An off-duty West Virginia deputy allegedly announced “f*ggots will burn in hell” after an openly gay high school student boarded the bus he was driving.
Clay County sheriff’s deputy Robert Belt was dressed in full uniform when he made comments Sept. 5 over the school bus intercom as the student boarded and sat down, according to a Facebook post by the Nelson County (West Virginia) Democratic Organization.
“No f*ggot activity will be permitted on this bus,” Belt said, according to witnesses. “In my Bible it states that f*ggots will burn in hell,’ and I will not condone it.”
A parent heard about the alleged comments Friday and reported the deputy to the Clay County High School vice principal, Alan Tanner, who then notified the director of transportation.
The school superintendent confirmed the incident was under internal investigation but declined to comment further, reported WSAZ-TV.
“All of our employees are expected to provide a safe and welcoming learning environment for all of our students,” said Joe Paxton, superintendent of Clay County schools. “As the Employee Code of Conduct mandates, the school system expects all of our employees to exhibit professional behavior by showing positive examples of communication, fairness, and language. Also, as required in the Code of Conduct, the school system expects all of our employees to maintain a safe and healthy environment, free from harassment, intimidation, bullying, and free from bias and discrimination.”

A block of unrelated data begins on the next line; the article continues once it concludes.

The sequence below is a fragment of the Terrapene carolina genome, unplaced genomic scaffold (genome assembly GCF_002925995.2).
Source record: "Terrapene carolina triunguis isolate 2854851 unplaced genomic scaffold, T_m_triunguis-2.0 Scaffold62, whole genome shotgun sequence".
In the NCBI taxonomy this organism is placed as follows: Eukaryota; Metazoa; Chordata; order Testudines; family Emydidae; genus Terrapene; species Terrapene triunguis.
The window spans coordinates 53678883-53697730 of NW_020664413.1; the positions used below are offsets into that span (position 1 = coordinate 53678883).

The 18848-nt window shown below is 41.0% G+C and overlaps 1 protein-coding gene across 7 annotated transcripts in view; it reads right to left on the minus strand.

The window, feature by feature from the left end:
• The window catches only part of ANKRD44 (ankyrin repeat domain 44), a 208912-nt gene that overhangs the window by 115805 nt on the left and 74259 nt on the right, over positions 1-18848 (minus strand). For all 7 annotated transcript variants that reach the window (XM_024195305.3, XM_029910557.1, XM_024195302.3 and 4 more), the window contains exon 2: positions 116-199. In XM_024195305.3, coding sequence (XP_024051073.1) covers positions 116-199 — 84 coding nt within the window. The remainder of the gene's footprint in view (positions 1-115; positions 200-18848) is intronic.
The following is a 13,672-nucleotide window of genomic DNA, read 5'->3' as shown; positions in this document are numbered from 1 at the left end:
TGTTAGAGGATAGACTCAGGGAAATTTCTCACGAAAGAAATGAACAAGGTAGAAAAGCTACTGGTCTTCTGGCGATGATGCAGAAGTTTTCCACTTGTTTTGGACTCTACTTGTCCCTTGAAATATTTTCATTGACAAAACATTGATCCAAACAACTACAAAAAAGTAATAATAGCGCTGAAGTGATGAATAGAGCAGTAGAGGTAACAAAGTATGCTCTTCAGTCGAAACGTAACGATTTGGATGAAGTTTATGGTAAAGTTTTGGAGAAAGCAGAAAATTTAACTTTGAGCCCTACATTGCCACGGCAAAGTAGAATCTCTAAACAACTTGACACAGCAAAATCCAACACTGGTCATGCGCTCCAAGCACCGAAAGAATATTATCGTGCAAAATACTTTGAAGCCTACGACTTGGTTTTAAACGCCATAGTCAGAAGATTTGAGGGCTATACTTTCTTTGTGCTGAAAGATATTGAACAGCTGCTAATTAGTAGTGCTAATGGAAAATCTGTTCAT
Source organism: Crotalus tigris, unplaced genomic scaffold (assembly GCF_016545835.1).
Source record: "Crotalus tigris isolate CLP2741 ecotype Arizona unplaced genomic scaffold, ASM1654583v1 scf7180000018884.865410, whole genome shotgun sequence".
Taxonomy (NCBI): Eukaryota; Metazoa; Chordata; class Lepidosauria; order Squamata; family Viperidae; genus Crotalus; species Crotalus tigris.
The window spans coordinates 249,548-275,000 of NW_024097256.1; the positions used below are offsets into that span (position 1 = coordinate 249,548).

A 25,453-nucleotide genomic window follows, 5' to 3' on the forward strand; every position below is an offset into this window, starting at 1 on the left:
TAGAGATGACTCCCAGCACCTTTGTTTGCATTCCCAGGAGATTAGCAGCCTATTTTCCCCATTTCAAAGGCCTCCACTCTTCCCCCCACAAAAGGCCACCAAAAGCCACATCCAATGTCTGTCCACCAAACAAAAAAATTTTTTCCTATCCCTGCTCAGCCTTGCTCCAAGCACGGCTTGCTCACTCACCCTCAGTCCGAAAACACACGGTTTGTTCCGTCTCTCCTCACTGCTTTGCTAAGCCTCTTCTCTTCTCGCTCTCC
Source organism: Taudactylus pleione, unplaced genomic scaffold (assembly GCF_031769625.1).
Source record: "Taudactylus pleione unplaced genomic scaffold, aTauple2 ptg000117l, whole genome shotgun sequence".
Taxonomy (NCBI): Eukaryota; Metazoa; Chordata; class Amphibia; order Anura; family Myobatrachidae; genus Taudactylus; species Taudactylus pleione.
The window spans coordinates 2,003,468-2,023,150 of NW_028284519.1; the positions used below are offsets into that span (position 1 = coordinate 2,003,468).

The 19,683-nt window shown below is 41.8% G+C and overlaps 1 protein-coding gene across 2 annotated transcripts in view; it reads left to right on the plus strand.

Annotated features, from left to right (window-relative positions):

Three students have given statements to the school counselor about the incident, according to the Democratic group’s Facebook post.
Belt continues to drive a school bus part-time and work full-time as a deputy, the social media post said.
He ran unsuccessfully for Clay County sheriff last year, and he was named in a civil rights lawsuit eight years ago.
A Clay County man accused Belt of engaging in a harassment campaign after he asked the deputy to remove his boots when he came to pick up some items belonging to a mutual relative.
“F*ck you and your white carpet,'” Belt told the man, according to the federal civil rights suit.
The suit claims Belt then beat the man with a flashlight, and he says the deputy unlawfully stopped him multiple times and physically assaulted him over a period of months.
It’s not clear how that 2009 suit was eventually resolved.